The Carnegie Mellon University in Pittsburgh, Pennsylvania is hosting a robot census, counting 547 robots so far, including some that are currently in jail.
The programme is the brainchild of Heather Knight, a Ph.D student at CMU’s Robotics Institute.
Knight is particularly fond of robots and believes that they should be accounted for in a formal census. “As much as we’re here for the professors, we’re also here for the robots,” she said.
The census looks for all kinds of information, such as date of conception and birth, employment status, degrees of freedom, dominant sensors, modes of connectivity, degree of local intelligence, and primary language.
In fact, it even looks for the gender of the robot, which is not always easy to figure out. Knight revealed that two NavLab vehicles which can drive autonomously were declared as male “because they don’t even need to ask for directions.”
The survey shows that robots can be just as individual as humans, with part of it mentioning to discount robots in the Robot Armed Forces, robot nursing homes, jail, or detention centres. It was not entirely clear if these robots were incarcerated for going on murder spree or if they’re there to help keep humans locked up, but either way, Knight as already counted them.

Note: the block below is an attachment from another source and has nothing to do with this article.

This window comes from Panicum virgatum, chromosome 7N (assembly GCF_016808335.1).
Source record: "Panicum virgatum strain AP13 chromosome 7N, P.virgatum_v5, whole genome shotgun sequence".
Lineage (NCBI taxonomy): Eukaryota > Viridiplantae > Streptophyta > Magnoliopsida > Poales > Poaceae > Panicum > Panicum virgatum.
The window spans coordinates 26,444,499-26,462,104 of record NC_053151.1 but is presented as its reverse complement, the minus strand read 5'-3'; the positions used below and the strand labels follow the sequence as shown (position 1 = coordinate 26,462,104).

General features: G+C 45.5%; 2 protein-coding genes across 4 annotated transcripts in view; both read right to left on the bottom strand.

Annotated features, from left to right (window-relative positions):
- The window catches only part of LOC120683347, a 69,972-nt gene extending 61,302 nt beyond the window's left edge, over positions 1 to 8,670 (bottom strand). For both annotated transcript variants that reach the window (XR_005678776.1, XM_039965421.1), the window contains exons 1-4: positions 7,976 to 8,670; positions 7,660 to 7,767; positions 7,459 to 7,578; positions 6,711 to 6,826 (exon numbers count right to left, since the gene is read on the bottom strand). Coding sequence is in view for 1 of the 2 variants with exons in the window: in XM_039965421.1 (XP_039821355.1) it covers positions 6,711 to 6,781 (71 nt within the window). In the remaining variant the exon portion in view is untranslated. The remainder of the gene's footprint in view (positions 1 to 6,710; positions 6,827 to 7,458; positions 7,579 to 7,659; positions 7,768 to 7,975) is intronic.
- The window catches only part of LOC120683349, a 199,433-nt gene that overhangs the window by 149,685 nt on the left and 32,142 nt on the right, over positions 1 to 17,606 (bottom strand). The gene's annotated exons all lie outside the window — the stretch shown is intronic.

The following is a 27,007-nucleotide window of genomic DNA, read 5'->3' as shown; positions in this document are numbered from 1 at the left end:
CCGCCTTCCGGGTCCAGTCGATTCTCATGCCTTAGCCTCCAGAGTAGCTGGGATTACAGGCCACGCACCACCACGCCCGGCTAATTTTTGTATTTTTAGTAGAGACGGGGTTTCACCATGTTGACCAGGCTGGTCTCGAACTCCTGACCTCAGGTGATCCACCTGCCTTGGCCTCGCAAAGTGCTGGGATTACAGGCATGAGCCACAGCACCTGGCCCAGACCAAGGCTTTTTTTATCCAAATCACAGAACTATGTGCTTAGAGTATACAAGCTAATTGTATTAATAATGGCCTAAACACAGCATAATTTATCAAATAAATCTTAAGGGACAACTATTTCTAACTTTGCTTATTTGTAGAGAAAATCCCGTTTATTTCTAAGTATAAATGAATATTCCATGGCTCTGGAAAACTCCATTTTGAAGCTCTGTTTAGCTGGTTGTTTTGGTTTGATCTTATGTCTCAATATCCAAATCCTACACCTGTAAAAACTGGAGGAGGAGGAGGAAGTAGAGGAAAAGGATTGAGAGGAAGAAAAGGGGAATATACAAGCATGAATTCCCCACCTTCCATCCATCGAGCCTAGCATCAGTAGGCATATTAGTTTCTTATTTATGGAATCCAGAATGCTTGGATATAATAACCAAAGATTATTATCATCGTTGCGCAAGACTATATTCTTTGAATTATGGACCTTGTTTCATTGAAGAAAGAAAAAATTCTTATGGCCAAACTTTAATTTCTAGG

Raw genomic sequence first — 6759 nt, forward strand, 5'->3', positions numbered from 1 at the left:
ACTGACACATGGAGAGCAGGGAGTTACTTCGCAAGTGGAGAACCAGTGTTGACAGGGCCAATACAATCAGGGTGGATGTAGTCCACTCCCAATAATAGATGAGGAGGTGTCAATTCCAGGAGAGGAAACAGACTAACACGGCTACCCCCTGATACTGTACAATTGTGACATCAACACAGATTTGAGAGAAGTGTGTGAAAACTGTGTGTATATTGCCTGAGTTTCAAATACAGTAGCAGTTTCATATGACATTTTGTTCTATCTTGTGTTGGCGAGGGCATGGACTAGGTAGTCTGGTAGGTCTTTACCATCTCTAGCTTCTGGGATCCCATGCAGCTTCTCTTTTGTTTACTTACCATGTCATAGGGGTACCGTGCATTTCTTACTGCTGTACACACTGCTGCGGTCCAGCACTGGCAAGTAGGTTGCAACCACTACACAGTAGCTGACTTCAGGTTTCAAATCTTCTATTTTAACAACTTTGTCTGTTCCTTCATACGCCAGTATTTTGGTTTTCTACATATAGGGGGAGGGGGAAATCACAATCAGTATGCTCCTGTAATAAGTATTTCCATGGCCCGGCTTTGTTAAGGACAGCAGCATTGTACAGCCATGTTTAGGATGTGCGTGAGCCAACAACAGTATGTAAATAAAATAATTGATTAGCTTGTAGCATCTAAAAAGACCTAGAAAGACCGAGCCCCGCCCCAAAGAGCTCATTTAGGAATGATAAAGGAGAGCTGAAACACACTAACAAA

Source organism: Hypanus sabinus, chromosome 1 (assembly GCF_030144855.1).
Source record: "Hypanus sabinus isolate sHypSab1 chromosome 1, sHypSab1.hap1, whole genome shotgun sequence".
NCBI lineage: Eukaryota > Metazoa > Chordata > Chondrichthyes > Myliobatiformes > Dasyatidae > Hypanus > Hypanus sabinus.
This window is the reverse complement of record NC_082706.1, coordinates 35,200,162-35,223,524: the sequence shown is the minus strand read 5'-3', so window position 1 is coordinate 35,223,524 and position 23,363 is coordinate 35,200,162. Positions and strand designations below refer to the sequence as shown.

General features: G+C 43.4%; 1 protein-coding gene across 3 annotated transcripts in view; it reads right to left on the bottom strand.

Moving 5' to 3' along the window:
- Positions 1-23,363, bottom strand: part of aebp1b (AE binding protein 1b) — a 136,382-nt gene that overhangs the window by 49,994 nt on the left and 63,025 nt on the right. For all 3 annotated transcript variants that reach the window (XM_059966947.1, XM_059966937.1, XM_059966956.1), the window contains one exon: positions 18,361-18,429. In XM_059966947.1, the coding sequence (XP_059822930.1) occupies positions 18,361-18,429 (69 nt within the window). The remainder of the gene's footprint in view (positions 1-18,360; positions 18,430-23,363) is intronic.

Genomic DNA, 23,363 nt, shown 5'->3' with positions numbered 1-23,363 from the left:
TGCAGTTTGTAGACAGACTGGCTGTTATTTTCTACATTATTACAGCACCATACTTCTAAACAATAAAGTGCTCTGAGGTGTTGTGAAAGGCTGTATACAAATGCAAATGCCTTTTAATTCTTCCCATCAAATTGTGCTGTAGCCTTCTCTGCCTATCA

“I want to use the data to understand our relationship with technology, pave the way for new applications, and re-brand the scope of robotics to include friendly everyday social machines,” Knight told CNet. “It’s a PR campaign for the friendly robot revolution.”
We were tempted to submit the TechEyeBot, which serves our hacks and hackettes beer and nuts, but we don’t want the RSPCR on our case. The last R stands for “Robots”.